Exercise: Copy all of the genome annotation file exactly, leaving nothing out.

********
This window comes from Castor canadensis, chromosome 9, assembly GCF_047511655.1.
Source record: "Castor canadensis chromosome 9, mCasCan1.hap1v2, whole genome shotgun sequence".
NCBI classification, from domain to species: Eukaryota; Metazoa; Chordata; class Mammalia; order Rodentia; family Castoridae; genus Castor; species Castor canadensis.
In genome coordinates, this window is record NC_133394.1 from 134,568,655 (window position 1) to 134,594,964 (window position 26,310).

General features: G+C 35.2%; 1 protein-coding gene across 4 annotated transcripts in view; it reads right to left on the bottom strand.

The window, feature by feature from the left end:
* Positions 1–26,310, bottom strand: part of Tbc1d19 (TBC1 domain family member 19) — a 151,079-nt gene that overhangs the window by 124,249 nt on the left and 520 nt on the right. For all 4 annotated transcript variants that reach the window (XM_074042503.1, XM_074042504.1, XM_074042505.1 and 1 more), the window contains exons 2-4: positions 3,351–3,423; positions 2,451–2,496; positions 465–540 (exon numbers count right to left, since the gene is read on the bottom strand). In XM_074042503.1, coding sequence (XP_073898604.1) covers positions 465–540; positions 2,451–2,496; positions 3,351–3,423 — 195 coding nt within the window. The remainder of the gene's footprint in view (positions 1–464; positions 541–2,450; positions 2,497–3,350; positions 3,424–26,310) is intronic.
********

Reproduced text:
This window comes from Castor canadensis, chromosome 9, assembly GCF_047511655.1.
Source record: "Castor canadensis chromosome 9, mCasCan1.hap1v2, whole genome shotgun sequence".
NCBI classification, from domain to species: Eukaryota; Metazoa; Chordata; class Mammalia; order Rodentia; family Castoridae; genus Castor; species Castor canadensis.
In genome coordinates, this window is record NC_133394.1 from 134,568,655 (window position 1) to 134,594,964 (window position 26,310).

General features: G+C 35.2%; 1 protein-coding gene across 4 annotated transcripts in view; it reads right to left on the bottom strand.

The window, feature by feature from the left end:
* Positions 1–26,310, bottom strand: part of Tbc1d19 (TBC1 domain family member 19) — a 151,079-nt gene that overhangs the window by 124,249 nt on the left and 520 nt on the right. For all 4 annotated transcript variants that reach the window (XM_074042503.1, XM_074042504.1, XM_074042505.1 and 1 more), the window contains exons 2-4: positions 3,351–3,423; positions 2,451–2,496; positions 465–540 (exon numbers count right to left, since the gene is read on the bottom strand). In XM_074042503.1, coding sequence (XP_073898604.1) covers positions 465–540; positions 2,451–2,496; positions 3,351–3,423 — 195 coding nt within the window. The remainder of the gene's footprint in view (positions 1–464; positions 541–2,450; positions 2,497–3,350; positions 3,424–26,310) is intronic.